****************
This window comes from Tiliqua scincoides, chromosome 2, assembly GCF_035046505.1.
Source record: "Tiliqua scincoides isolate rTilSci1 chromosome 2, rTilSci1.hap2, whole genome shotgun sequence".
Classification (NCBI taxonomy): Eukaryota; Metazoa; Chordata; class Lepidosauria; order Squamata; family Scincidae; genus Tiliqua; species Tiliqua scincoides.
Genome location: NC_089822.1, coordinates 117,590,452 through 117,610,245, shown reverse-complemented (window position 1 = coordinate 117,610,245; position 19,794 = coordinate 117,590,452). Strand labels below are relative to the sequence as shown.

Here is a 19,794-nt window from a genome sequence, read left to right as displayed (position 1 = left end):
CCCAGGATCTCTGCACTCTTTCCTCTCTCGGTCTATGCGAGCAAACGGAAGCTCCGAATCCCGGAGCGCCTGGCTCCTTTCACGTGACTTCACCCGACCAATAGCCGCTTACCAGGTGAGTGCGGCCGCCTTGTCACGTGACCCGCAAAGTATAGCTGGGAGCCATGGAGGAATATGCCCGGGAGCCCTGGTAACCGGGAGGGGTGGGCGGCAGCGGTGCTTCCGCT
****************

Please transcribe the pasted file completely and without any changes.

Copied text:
This window comes from Tiliqua scincoides, chromosome 2, assembly GCF_035046505.1.
Source record: "Tiliqua scincoides isolate rTilSci1 chromosome 2, rTilSci1.hap2, whole genome shotgun sequence".
Classification (NCBI taxonomy): Eukaryota; Metazoa; Chordata; class Lepidosauria; order Squamata; family Scincidae; genus Tiliqua; species Tiliqua scincoides.
Genome location: NC_089822.1, coordinates 117,590,452 through 117,610,245, shown reverse-complemented (window position 1 = coordinate 117,610,245; position 19,794 = coordinate 117,590,452). Strand labels below are relative to the sequence as shown.

Here is a 19,794-nt window from a genome sequence, read left to right as displayed (position 1 = left end):
CCCAGGATCTCTGCACTCTTTCCTCTCTCGGTCTATGCGAGCAAACGGAAGCTCCGAATCCCGGAGCGCCTGGCTCCTTTCACGTGACTTCACCCGACCAATAGCCGCTTACCAGGTGAGTGCGGCCGCCTTGTCACGTGACCCGCAAAGTATAGCTGGGAGCCATGGAGGAATATGCCCGGGAGCCCTGGTAACCGGGAGGGGTGGGCGGCAGCGGTGCTTCCGCT